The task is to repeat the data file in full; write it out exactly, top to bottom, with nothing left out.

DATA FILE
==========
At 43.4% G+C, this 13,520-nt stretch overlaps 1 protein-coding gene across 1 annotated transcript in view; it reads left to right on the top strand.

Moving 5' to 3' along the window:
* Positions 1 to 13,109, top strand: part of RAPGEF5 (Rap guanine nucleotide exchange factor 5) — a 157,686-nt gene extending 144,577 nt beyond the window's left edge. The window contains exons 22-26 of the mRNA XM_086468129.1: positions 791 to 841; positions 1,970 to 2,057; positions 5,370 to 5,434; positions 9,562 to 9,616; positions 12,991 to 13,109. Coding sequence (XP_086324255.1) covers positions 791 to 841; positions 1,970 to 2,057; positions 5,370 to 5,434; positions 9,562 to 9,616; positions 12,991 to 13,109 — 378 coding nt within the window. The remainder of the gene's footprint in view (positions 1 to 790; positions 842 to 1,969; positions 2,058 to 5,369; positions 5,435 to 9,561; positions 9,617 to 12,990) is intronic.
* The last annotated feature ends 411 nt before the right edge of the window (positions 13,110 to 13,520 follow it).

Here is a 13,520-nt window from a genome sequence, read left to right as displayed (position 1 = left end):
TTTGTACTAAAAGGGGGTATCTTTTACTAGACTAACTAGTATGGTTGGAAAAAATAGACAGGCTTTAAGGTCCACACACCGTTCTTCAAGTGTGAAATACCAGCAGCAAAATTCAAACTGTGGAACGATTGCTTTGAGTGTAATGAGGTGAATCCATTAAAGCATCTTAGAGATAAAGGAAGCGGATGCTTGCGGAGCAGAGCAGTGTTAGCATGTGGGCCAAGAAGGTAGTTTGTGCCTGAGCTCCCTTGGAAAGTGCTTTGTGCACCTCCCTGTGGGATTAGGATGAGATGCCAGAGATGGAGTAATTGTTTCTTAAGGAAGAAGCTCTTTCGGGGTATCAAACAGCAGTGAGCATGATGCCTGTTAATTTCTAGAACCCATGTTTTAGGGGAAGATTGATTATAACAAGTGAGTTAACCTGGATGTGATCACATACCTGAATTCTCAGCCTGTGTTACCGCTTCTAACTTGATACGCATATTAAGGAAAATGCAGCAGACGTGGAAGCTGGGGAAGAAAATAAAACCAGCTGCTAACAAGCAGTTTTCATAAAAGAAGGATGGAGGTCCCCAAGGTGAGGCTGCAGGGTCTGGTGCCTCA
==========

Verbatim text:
At 43.4% G+C, this 13,520-nt stretch overlaps 1 protein-coding gene across 1 annotated transcript in view; it reads left to right on the top strand.

Moving 5' to 3' along the window:
* Positions 1 to 13,109, top strand: part of RAPGEF5 (Rap guanine nucleotide exchange factor 5) — a 157,686-nt gene extending 144,577 nt beyond the window's left edge. The window contains exons 22-26 of the mRNA XM_086468129.1: positions 791 to 841; positions 1,970 to 2,057; positions 5,370 to 5,434; positions 9,562 to 9,616; positions 12,991 to 13,109. Coding sequence (XP_086324255.1) covers positions 791 to 841; positions 1,970 to 2,057; positions 5,370 to 5,434; positions 9,562 to 9,616; positions 12,991 to 13,109 — 378 coding nt within the window. The remainder of the gene's footprint in view (positions 1 to 790; positions 842 to 1,969; positions 2,058 to 5,369; positions 5,435 to 9,561; positions 9,617 to 12,990) is intronic.
* The last annotated feature ends 411 nt before the right edge of the window (positions 13,110 to 13,520 follow it).

Here is a 13,520-nt window from a genome sequence, read left to right as displayed (position 1 = left end):
TTTGTACTAAAAGGGGGTATCTTTTACTAGACTAACTAGTATGGTTGGAAAAAATAGACAGGCTTTAAGGTCCACACACCGTTCTTCAAGTGTGAAATACCAGCAGCAAAATTCAAACTGTGGAACGATTGCTTTGAGTGTAATGAGGTGAATCCATTAAAGCATCTTAGAGATAAAGGAAGCGGATGCTTGCGGAGCAGAGCAGTGTTAGCATGTGGGCCAAGAAGGTAGTTTGTGCCTGAGCTCCCTTGGAAAGTGCTTTGTGCACCTCCCTGTGGGATTAGGATGAGATGCCAGAGATGGAGTAATTGTTTCTTAAGGAAGAAGCTCTTTCGGGGTATCAAACAGCAGTGAGCATGATGCCTGTTAATTTCTAGAACCCATGTTTTAGGGGAAGATTGATTATAACAAGTGAGTTAACCTGGATGTGATCACATACCTGAATTCTCAGCCTGTGTTACCGCTTCTAACTTGATACGCATATTAAGGAAAATGCAGCAGACGTGGAAGCTGGGGAAGAAAATAAAACCAGCTGCTAACAAGCAGTTTTCATAAAAGAAGGATGGAGGTCCCCAAGGTGAGGCTGCAGGGTCTGGTGCCTCA